• United States

Convincing evidence that identity management is worthwhile

Jun 23, 20033 mins
Access ControlEnterprise Applications

* A document to help you present a business case for identity management in your organization

Back in March, I took “independent risk consultant” Protiviti to task for its apparent emphasis on bean counting, that is total cost of ownership and ROI, when considering an identity management system. Now ROI and TCO are not unimportant factors. They need to be taken into consideration when choosing among the various products and services you will use to implement an identity management system. But they aren’t anywhere near the top of the priority list when first deciding whether or not to implement such a system.

As it turns out, I may have mistakenly heaped derision on the company. Norm Barber, Protiviti managing director and practice leader for identity management has now provided me with a paper, soon to be available at Protiviti’s Web site, entitled “Risks and Opportunities in Identity Management.” The document makes it clear that Protiviti’s Gartner-developed TCO and ROI tools I mentioned in March, were designed as aids to help you convince the financial gnomes that identity management is not only a Good Thing in and of itself, but also Good for the Bottom Line.

The paper, for example, cites information from Meta Group studies that indicate the following:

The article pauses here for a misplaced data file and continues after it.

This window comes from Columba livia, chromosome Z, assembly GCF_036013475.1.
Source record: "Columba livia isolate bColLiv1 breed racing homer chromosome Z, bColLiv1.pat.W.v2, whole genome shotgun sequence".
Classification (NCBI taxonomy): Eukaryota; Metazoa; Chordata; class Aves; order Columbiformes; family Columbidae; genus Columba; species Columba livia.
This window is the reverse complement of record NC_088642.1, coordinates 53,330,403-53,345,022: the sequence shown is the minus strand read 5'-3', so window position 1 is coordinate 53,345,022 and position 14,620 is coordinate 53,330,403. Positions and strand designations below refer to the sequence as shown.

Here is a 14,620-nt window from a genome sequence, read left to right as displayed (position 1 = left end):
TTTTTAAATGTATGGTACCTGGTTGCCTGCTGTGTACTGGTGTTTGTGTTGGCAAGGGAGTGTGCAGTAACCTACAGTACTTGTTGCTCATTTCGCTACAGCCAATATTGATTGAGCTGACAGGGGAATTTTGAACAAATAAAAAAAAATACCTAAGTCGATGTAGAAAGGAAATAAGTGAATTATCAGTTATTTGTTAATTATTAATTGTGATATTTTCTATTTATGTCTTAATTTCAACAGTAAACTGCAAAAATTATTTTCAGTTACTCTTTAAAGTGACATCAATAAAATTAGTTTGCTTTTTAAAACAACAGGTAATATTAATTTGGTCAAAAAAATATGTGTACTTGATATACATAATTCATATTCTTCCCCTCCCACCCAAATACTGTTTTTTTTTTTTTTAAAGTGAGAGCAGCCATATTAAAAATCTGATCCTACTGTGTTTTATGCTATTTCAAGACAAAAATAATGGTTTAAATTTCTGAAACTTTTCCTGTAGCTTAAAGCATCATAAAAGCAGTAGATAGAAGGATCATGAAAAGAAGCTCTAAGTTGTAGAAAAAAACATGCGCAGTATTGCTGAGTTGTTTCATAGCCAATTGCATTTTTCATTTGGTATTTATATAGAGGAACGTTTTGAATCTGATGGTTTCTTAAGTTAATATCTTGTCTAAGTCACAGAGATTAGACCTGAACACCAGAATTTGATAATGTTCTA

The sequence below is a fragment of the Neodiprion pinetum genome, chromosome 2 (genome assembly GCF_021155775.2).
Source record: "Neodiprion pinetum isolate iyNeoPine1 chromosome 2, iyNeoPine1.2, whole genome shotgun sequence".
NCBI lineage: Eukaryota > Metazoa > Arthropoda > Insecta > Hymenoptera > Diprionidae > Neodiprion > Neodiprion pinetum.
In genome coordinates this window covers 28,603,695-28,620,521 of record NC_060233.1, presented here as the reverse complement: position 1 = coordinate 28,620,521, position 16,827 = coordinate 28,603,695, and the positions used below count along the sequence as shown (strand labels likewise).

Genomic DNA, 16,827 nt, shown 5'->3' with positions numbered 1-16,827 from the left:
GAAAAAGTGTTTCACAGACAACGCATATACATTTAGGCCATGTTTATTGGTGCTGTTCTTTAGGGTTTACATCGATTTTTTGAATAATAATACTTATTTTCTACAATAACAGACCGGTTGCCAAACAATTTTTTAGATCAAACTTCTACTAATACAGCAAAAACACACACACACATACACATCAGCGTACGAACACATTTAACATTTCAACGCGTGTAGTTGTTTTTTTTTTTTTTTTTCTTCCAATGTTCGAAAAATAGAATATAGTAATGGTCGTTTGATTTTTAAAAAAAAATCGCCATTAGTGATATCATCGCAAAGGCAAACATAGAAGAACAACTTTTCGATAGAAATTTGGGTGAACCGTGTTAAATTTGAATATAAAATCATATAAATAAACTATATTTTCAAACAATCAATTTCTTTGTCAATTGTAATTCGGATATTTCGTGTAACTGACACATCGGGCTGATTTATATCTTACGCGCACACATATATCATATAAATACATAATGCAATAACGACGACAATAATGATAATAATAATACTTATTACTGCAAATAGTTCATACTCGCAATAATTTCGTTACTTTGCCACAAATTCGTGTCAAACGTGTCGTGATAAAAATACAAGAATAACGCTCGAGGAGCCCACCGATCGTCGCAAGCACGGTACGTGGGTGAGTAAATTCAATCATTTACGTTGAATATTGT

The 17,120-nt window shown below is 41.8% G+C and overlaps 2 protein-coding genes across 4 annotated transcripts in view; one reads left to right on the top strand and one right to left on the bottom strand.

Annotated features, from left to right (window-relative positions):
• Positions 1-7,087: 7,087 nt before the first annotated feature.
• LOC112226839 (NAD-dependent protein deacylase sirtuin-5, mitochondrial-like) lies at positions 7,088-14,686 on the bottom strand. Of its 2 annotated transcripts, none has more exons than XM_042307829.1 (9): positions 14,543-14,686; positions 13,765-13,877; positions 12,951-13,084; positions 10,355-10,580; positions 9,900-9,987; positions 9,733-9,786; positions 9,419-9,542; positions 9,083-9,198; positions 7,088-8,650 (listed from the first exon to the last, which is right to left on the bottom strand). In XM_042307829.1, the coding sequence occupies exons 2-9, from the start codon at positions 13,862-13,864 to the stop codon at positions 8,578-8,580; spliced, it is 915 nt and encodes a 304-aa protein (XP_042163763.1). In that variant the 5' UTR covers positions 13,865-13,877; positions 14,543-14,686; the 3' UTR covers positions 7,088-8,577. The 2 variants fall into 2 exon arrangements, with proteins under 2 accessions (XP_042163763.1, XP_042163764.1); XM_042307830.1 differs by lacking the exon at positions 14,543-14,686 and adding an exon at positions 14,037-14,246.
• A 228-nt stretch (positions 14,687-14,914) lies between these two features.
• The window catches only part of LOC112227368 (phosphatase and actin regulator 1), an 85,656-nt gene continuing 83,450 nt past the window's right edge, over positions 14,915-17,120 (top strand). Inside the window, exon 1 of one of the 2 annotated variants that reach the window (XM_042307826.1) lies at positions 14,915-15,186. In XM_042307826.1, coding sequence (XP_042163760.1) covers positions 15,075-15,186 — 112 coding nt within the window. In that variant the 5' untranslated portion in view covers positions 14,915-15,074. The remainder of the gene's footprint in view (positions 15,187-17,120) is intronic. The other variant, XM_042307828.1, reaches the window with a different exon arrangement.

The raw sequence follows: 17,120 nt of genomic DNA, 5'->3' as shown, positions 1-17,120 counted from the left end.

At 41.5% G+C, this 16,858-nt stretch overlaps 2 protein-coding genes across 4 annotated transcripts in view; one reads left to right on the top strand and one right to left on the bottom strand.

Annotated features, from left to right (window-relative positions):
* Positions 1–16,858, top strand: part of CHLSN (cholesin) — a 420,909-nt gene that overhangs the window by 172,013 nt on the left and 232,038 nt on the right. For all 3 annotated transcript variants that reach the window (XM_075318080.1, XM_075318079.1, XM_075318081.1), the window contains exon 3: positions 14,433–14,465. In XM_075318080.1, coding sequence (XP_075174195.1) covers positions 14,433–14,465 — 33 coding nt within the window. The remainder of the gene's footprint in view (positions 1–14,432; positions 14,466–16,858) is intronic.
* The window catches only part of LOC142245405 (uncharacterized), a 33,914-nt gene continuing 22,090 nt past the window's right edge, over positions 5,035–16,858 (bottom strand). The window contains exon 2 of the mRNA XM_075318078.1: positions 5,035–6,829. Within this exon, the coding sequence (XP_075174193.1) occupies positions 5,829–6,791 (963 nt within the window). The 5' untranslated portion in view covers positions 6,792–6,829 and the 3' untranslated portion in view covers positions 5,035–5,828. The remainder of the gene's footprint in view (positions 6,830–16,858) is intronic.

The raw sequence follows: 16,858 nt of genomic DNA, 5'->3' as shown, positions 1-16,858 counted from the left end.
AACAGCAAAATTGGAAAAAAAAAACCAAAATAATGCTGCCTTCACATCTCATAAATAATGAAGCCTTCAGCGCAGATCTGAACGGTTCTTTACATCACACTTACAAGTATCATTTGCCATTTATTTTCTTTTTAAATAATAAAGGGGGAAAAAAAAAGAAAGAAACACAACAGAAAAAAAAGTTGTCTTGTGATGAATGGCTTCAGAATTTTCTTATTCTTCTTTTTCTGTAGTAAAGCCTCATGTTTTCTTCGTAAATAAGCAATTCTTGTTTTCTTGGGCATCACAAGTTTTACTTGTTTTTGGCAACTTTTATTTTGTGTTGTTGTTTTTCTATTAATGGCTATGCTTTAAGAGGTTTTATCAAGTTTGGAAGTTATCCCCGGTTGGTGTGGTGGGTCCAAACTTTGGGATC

* Because of inefficient request processing, the user management process on average takes more than 60% longer than necessary.

* Fully 45% of help desk calls are for assistance in resetting passwords.

* IT staff spend, on average, 35% of their time on user data stores, access control and authentication, and user management issues for both internal and external users.

* Providing a new internal user with computing privileges occurs 28 hours more slowly than required, resulting in a 36% loss of productivity and 26% loss of efficiency.

The document also quotes an IDC estimation that a company with 5,000 employee, vendor or customer users requiring access to systems and information spends $1 million to $1.5 million annually for password management alone.

Mr. Barber and I actually agree on quite a bit more than we disagree. The point he wished to emphasize is that “…data on the cost of not implementing identity management is often valuable to present in the business case, along with the broader set of risks, particularly to finance executives who must authorize identity management expenditures.  The TCO and ROI tools developed for Protiviti by Gartner, in fact, do present data on what it costs a company to remain with the status quo, in terms of variables such as downtime, hours saved for security administration, and hours saved for help desk.” I couldn’t have put it any better myself.

Grab a copy of the paper when it’s available, and investigate Protiviti’s tools should you need to demonstrate TCO and ROI for your identity management projects. As for Protiviti, it may only need someone new to write its press releases.